Bajaria, 45, certainly was successful in selling critically acclaimed Universal fare to outside distributors — see Fox’s Brooklyn Nine-Nine, Hulu’s The Path and Netflix’s Master of None and Unbreakable Kimmy Schmidt. But the only shows Universal has been able to get off the ground at NBC in recent seasons have come from legacy partner Dick Wolf. The most promising pickup for next season was Wolf’s fourth series in his Chicago franchise, Chicago Justice. This as the biggest scripted hits at the NFL- and The Voice-driven network, The Blacklist and Blindspot, hail from outside studios Sony Pictures Television and Warner Bros. Television, respectively. Insiders say that narrative is far from pleasing for NBC owner Comcast.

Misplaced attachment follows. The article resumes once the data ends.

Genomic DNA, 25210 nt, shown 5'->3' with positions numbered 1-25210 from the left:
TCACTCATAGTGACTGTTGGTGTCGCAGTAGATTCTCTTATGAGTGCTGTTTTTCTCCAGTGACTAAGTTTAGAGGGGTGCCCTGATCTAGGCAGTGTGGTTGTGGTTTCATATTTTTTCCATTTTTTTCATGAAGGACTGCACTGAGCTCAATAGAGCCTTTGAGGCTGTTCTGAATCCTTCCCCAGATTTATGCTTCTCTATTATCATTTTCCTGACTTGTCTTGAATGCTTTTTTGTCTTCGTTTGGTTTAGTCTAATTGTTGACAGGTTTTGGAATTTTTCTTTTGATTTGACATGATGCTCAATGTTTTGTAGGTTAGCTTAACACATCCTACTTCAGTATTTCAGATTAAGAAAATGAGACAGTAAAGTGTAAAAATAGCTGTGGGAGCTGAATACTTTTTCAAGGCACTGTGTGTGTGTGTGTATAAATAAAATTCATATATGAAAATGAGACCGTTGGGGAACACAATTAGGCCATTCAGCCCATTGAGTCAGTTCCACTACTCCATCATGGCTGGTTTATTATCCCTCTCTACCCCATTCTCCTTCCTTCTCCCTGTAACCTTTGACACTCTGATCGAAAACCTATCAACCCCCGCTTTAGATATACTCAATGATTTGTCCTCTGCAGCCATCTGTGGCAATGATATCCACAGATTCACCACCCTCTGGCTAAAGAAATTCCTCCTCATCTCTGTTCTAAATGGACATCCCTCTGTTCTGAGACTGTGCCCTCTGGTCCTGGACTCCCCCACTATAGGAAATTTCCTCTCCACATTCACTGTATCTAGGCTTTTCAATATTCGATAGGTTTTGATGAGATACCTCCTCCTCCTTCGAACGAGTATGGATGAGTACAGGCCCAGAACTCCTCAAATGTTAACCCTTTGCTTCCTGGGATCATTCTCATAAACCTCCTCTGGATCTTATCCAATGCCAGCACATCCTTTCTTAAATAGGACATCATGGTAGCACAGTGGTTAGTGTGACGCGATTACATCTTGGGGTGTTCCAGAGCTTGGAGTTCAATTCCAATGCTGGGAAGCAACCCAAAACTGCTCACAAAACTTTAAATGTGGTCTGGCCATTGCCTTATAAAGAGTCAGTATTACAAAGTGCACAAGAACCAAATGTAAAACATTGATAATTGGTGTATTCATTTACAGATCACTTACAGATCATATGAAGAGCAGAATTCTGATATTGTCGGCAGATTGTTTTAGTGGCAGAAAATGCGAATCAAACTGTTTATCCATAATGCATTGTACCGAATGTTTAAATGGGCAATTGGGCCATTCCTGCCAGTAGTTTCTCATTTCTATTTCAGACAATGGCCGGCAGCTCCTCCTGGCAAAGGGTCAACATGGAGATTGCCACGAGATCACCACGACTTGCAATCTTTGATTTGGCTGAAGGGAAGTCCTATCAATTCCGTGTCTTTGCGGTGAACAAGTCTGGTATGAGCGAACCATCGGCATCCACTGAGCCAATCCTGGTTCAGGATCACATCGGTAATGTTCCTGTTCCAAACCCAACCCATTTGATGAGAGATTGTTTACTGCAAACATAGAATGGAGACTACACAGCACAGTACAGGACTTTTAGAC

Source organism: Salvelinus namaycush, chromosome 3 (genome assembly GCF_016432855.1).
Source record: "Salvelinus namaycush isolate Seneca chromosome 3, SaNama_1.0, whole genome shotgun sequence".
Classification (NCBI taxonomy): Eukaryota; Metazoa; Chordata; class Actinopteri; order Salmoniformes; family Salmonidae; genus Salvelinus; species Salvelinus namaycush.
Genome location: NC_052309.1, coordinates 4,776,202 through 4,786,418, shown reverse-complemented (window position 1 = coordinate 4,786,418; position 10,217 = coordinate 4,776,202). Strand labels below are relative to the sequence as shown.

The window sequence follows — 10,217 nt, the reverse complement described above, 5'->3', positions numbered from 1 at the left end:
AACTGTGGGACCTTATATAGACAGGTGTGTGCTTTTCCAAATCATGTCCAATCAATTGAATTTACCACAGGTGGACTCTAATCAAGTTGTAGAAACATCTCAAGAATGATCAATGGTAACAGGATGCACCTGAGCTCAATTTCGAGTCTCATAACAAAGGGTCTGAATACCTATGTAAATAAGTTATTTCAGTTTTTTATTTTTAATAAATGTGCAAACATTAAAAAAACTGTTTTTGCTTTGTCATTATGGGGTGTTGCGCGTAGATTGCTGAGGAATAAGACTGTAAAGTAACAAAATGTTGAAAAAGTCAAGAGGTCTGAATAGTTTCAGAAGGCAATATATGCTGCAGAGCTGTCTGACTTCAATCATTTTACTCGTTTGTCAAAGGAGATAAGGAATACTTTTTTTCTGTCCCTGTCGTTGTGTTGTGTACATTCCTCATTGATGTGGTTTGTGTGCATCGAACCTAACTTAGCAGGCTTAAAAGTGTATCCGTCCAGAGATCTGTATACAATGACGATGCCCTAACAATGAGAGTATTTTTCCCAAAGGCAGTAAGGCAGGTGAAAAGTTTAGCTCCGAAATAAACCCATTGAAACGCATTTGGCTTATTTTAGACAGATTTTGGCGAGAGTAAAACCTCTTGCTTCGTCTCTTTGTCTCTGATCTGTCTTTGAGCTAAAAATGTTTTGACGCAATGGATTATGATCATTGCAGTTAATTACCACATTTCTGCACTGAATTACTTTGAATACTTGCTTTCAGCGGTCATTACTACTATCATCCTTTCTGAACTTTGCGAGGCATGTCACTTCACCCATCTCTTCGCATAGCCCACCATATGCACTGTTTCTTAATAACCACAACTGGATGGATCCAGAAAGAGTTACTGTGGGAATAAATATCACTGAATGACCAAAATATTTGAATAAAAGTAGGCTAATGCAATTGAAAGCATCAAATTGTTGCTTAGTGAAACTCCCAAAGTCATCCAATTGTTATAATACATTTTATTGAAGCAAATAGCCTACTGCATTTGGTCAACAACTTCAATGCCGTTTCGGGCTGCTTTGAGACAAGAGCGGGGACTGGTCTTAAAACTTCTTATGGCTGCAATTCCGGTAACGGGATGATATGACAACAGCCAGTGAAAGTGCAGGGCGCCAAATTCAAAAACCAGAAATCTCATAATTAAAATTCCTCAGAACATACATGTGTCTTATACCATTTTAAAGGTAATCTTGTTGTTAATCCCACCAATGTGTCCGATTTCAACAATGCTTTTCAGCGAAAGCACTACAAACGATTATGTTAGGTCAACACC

In fact, the other broadcast networks have had more success in achieving ownership of their shows. ABC Studios — selling to Disney-ABC Television Group president Ben Sherwood and new ABC Entertainment Group president Channing Dungey after they canceled Disney-owned Agent Carter, The Muppets and Castle — bested Universal by accounting for 61 percent of ABC’s new orders. CBS’ in-house orders continue to climb, making up 69 percent of its freshman class, and Fox remains the gold standard. Fox TV Group CEOs and chairmen Dana Walden and Gary Newman bought an overwhelming 91 percent of new series from themselves.